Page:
Using Scaffolded Instructions to Improve Students’ Skills
This study aims to investigate whether using scaffolded instructions can enhance students’ speaking skills and build up their confidence. The participants were twelve first-year undergraduate students who attended a self-study club called “Let’s Speak”. The objective of the club is to enable students to make effective presentations and speak English with confidence. Throughout the 10 sessions, students spent each two-week time in length practising making presentation about five different things. Language support and feedback both from teacher and friends were used as scaffolds to enhance students’ performance each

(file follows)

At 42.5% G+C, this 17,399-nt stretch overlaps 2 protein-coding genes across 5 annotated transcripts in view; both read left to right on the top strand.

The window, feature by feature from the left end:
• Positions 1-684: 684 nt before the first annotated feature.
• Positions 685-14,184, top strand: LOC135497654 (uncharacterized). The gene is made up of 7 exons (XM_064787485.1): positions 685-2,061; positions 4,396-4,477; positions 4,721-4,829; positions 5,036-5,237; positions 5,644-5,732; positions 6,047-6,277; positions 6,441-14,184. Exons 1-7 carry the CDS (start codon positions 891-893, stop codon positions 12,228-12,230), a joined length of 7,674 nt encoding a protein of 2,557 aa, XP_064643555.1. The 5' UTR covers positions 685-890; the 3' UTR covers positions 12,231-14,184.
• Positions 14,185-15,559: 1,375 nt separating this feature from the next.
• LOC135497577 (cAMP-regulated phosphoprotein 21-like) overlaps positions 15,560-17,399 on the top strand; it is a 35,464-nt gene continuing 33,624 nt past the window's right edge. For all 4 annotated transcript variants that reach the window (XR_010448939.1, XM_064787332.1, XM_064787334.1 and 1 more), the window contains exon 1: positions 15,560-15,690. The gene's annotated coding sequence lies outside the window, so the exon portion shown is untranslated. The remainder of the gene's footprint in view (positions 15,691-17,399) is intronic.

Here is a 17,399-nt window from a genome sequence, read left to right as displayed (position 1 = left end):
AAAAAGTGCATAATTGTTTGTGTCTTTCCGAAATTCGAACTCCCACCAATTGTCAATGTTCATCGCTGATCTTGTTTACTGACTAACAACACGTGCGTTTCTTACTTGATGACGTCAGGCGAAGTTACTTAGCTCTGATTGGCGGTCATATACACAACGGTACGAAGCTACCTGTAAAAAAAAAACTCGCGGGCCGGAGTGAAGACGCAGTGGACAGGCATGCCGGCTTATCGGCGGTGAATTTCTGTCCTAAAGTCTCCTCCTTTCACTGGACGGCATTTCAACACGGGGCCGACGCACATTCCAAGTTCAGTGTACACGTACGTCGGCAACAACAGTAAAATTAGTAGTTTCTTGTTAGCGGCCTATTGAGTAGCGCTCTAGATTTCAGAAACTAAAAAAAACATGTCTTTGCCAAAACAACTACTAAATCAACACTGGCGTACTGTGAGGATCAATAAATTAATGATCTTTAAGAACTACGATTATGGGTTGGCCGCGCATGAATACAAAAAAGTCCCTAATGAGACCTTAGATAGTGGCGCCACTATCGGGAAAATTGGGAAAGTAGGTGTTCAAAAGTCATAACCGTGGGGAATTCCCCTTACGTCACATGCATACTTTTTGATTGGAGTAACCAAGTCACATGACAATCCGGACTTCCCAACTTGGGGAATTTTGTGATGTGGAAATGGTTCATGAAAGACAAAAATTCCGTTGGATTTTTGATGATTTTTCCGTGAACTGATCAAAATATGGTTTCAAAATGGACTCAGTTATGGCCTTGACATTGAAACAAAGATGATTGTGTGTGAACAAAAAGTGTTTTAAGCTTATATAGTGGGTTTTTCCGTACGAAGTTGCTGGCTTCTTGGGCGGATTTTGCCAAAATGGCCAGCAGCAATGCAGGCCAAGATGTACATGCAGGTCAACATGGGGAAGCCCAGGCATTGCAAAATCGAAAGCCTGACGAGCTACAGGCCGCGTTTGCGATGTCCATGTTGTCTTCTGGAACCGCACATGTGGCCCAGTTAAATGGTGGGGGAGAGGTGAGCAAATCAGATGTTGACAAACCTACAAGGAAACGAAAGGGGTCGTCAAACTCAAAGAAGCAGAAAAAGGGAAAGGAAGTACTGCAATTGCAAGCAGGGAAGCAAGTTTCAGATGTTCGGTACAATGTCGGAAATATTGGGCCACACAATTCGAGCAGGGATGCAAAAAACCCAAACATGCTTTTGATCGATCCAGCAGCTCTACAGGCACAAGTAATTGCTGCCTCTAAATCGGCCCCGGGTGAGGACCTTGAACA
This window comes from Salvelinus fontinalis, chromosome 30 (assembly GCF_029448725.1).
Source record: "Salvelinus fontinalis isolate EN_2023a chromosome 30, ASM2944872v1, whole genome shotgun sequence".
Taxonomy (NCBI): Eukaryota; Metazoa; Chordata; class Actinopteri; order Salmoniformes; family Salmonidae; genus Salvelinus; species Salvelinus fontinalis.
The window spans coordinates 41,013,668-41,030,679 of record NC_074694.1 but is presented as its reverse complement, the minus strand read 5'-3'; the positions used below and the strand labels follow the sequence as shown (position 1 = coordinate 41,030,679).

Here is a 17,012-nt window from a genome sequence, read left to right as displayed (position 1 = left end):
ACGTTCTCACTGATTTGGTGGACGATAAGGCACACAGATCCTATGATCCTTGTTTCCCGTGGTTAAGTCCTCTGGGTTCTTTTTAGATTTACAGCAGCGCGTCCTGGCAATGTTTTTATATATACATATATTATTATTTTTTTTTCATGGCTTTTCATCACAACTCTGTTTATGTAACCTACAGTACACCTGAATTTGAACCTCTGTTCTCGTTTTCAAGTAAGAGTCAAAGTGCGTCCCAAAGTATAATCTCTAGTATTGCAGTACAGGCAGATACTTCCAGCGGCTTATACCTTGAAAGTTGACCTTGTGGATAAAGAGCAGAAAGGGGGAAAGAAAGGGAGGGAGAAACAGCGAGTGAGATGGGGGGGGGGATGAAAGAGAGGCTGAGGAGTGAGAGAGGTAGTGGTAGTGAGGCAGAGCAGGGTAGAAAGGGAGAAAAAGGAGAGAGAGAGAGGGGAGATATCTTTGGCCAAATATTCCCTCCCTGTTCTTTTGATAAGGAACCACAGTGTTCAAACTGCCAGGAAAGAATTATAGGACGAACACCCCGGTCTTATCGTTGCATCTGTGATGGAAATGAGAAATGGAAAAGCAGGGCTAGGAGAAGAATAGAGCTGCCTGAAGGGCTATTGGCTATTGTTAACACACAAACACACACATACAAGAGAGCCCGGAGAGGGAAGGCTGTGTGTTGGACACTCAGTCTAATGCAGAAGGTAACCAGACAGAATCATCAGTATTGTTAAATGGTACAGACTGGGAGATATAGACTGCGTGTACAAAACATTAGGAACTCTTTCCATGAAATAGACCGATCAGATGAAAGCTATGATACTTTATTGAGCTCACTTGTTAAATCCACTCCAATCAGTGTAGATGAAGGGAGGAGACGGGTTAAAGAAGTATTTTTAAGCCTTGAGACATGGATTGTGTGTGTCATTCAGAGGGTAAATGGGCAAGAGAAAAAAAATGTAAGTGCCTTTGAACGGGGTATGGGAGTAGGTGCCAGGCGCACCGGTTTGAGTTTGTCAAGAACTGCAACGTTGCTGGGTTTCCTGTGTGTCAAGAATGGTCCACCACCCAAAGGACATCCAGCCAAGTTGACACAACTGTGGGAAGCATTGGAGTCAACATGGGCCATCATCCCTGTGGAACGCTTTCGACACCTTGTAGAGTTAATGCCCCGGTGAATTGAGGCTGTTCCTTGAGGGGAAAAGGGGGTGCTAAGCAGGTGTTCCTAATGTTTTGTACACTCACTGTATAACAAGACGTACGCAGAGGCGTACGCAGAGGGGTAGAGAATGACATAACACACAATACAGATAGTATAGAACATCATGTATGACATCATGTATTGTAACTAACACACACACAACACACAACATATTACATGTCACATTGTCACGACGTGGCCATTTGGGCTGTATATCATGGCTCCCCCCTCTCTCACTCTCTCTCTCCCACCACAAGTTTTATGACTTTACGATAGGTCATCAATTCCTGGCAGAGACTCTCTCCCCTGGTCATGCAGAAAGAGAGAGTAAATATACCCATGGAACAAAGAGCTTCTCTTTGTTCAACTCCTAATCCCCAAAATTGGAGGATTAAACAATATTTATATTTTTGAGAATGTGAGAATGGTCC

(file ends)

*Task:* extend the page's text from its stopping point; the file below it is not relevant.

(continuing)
week. Confidence in speaking questionnaire (adapted from Griffee, 1997) were distributed to the participants twice (before session 1 and after session 10) to see changes in their perceived confidence while the checklist and presentation scores of the first session and the last session were compared to see changes in their overall performance. At the end of the tenth session, videos of the students’ performance in session 1 and session 10 were shown to the students as a prompt for a stimulated-recall interview on how they saw their improvement. The findings reveal an increase in their perceived confidence as well as higher scores in their actual performance. The students themselves reported their improvements in many aspects. On the basis of these findings, the pedagogical implications and suggestions are included in this paper.
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